The elevation of the Voice to constitutional status and the entry of its people into the Constitution must be seen as the termination of any claim to first peoples’ present sovereignty and therefore also to the pursuit of a treaty. There is one sovereignty, the Constitution and its power of amendment; and in ‘there shall be a Voice’ the Constitution is inviting the first peoples into that sovereignty – a beautiful idea overcoming the tired and expired idea of a treaty. That there is one sovereignty means that the first peoples’ accession to the constitutional Voice is their cession of any original sovereignty. The Voice section of the Australian Constitution will be an important part of Australian constitutional sovereignty. But this will be a merged and therefore unified sovereignty. Any treaty between A and B when A is part of B – a treaty within a constitution – is a logical nonsense. Treaties are between sovereign, that is independent, nations. This does not mean that first people lose by the Voice the possibility of authentic lives: it is the point of a sovereign nation to guarantee that authenticity for all. As Hobbes said, the loss of sovereignty is a descent into the war of all, where no-one’s authenticity survives.
If it is part of Australian sovereignty how can the Voice be regulated? By laws under the races power 51 (xxvi) that are incidental to the existence of the Voice or incidental to the regulation of its two functions: a Voice to Parliament and to the Executive. However, this regulation by Parliament would have to be true to the constitutional status of the Voice and not detract from it – neither take from it nor load it with the foolish “invasion” politics. This does not mean that Parliament’s legislation cannot control deleterious consequences of Voice activity. In fact, Voice activity would very much be something as to which it might be in the terms of section 51 (xxvvii) ‘deemed necessary to make special laws.’ The Voice is part of the single (merged) Australian sovereignty; it is not the whole of it and has duties of moderation to the rest of the sovereignty (just as the Australian states have duties to each other). If the referendum is passed it will be because the existing sovereignty invited the Voice in: this was not an invitation to take the whole of the sovereignty.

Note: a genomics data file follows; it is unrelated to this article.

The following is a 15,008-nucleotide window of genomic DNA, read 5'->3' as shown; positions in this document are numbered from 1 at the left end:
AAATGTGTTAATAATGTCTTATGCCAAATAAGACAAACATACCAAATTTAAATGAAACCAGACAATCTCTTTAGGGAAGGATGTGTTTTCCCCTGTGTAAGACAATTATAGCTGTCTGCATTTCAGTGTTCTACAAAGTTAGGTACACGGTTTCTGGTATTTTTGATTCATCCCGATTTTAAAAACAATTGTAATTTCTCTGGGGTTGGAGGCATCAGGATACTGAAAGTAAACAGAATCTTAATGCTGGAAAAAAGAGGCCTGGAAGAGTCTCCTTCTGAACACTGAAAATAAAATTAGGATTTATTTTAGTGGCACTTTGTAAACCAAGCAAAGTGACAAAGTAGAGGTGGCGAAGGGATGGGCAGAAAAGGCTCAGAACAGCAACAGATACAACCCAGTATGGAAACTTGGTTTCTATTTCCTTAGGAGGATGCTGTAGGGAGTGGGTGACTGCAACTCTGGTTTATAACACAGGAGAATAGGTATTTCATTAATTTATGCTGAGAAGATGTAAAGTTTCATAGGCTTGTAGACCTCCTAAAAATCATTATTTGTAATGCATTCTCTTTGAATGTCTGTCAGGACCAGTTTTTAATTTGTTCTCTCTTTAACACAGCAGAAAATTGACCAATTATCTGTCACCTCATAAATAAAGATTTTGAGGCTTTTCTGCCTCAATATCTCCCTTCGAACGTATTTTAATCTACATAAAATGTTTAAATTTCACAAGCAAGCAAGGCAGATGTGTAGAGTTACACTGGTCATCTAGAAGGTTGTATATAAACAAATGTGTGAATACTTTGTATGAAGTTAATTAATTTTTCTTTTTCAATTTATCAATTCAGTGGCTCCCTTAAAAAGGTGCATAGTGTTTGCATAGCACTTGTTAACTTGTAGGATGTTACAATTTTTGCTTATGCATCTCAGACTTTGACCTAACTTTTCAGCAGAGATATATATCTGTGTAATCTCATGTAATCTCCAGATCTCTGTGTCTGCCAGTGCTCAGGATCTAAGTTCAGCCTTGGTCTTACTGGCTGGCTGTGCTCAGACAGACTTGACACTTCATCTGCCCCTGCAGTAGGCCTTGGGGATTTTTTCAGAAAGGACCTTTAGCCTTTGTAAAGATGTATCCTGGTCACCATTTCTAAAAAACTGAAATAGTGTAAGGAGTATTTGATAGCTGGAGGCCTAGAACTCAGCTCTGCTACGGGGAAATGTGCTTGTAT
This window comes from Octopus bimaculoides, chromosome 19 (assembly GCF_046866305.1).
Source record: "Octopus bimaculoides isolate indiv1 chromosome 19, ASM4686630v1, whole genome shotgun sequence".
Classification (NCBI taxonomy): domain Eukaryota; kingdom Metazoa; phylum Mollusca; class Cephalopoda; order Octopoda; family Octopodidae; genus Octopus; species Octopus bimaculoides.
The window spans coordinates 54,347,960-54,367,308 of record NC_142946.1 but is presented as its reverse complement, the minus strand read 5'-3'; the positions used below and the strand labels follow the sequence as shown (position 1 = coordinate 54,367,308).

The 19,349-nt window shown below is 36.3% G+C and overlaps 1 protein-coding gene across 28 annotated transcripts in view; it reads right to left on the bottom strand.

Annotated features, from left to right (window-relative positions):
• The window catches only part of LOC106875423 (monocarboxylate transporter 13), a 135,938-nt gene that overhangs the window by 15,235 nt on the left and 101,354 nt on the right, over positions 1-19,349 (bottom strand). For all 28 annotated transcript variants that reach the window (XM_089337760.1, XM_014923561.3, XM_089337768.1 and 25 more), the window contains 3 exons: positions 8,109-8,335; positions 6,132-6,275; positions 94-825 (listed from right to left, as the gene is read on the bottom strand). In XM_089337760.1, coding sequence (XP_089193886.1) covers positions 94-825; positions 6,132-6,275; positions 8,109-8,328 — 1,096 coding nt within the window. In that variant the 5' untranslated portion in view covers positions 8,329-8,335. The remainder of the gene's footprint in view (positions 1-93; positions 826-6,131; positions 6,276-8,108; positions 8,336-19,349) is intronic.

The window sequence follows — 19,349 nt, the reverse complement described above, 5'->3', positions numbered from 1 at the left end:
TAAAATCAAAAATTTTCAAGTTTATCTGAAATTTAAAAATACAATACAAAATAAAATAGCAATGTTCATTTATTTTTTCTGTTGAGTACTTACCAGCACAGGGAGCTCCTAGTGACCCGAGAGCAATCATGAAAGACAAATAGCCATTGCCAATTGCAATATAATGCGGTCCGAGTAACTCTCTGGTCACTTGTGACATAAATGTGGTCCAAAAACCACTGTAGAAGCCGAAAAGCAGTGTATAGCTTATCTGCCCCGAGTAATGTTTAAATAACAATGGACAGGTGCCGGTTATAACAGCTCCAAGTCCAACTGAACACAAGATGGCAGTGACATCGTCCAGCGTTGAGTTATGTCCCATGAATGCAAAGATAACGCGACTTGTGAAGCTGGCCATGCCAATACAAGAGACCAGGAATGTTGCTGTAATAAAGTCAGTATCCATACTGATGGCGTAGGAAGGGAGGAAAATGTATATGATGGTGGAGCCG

There are other grounds that suggest the High Court would invalidate the referendum’s delegation to Parliament. But I must now explain ‘invalid’. The High Court invalidates nothing. If it finds that the delegation to Parliament is unlawful then (a) it is of no valid constitutional effect and (b) there is no valid decision by the referendum process in place.
Another ground of invalidity turns on the fact that proposals must have meaning if they are validly to get into the Constitution; and so a proposal ‘X and not-X’ would not be allowed to advance by the High Court. Now, suppose a (per contra delegated) Parliament declined to exercise the referendum’s delegated power, or a later Parliament repealed a former’s legislation, there would be no Voice. Yet the Constitution would continue to say: ‘there shall be a Voice’.
This contradiction would destroy the integrity of the referendum: electors should not be required vote for something that entails a contradiction. And the High Court might well hold invalid such a legislative proposal. There would be two grounds for this: the loss of integrity of the referendum and the incoherence of installing a contradiction into the text of the Constitution.